Islamic Profit and Loss Sharing Contracting versus Regular Equity in Entrepreneurial Finance: Risk Sharing and Managerial Incentives
An entrepreneur shares business risk with the investors providing capital for her firm. Risk sharing is per se beneficial, but also results in an agency problem from diminished incentives for the entrepreneur. This classical trade-off depends on the financial contracting between the entrepreneur and the financier. As an alternative to debt or equity, we consider musharaka financing, an Islamic profit and loss sharing contract. First, we show that debt is inferior to equity or musharaka even though debt financing ensures first best efforts in our model. Whether financing with equity or by use of musharaka results in higher utility for the entrepreneur depends on how the firm’s risks are related and on the structure of the costs the entrepreneur has to bear when spending effort.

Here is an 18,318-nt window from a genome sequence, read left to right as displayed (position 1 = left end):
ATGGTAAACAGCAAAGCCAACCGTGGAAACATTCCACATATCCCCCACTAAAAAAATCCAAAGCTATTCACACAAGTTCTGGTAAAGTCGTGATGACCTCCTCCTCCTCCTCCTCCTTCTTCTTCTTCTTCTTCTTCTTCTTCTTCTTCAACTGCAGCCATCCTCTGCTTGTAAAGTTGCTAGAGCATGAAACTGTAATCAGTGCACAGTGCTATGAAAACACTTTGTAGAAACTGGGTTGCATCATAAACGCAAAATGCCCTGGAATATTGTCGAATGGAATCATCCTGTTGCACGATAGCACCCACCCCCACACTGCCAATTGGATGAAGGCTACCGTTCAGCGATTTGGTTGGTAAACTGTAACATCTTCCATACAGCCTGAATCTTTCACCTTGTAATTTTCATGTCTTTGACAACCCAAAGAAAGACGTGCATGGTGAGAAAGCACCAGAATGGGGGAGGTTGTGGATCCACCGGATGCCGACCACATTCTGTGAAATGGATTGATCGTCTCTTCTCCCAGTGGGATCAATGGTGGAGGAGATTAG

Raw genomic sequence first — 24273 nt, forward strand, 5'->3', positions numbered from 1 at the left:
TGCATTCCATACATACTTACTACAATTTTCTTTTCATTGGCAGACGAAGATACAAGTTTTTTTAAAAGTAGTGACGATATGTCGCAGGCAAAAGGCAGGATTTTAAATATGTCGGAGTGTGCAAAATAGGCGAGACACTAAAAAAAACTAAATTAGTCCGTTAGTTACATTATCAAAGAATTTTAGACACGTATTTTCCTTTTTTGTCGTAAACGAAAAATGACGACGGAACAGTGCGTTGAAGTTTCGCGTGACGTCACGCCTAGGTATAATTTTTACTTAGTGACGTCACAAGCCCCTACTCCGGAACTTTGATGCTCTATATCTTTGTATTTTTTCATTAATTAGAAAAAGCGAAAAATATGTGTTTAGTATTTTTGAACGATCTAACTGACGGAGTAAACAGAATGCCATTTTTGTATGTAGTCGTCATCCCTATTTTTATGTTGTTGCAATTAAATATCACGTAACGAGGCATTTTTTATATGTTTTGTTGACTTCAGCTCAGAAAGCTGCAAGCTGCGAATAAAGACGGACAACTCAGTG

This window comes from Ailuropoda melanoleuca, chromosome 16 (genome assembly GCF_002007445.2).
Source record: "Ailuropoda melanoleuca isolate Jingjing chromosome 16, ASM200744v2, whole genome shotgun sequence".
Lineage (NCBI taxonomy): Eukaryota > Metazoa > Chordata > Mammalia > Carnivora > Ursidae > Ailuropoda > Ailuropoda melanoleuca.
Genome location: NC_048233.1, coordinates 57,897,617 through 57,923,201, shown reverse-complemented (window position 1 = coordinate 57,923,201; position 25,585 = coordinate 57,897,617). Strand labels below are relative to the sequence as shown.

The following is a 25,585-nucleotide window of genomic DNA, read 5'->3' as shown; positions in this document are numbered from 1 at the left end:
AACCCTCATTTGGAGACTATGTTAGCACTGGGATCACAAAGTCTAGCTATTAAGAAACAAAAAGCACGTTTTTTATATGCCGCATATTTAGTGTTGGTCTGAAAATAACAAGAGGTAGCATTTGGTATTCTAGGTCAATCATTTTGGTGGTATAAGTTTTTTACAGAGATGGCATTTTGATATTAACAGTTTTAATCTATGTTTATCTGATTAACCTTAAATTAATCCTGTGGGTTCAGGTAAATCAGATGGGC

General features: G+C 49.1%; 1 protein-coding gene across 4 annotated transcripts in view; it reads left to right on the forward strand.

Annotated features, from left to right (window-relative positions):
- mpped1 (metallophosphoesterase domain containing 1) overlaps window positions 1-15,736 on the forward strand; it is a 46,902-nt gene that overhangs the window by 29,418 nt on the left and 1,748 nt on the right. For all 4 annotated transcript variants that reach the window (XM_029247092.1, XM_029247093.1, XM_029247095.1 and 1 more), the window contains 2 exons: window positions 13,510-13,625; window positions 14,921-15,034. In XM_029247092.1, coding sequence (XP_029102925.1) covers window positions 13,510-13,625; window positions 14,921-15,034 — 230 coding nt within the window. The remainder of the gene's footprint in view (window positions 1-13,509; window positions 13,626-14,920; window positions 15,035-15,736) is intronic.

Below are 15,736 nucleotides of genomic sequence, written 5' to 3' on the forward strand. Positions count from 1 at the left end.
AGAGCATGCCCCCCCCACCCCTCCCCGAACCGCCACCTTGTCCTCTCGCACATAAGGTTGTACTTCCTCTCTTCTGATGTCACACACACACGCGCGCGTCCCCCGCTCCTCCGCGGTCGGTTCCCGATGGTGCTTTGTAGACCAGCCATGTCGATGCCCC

D25, D81, D82, G32, L26
Entrepreneurial finance, Islamic finance, Equity, Musharaka, Partnership, Profit and loss sharing, Risk sharing, Managerial incentives
Hadizada, Abdulali and Nippel, Peter
"Islamic Profit and Loss Sharing Contracting versus Regular Equity in Entrepreneurial Finance: Risk Sharing and Managerial Incentives,"
The Journal of Entrepreneurial Finance:
2, pp. 209-247.
Available at: https://digitalcommons.pepperdine.edu/jef/vol24/iss2/9
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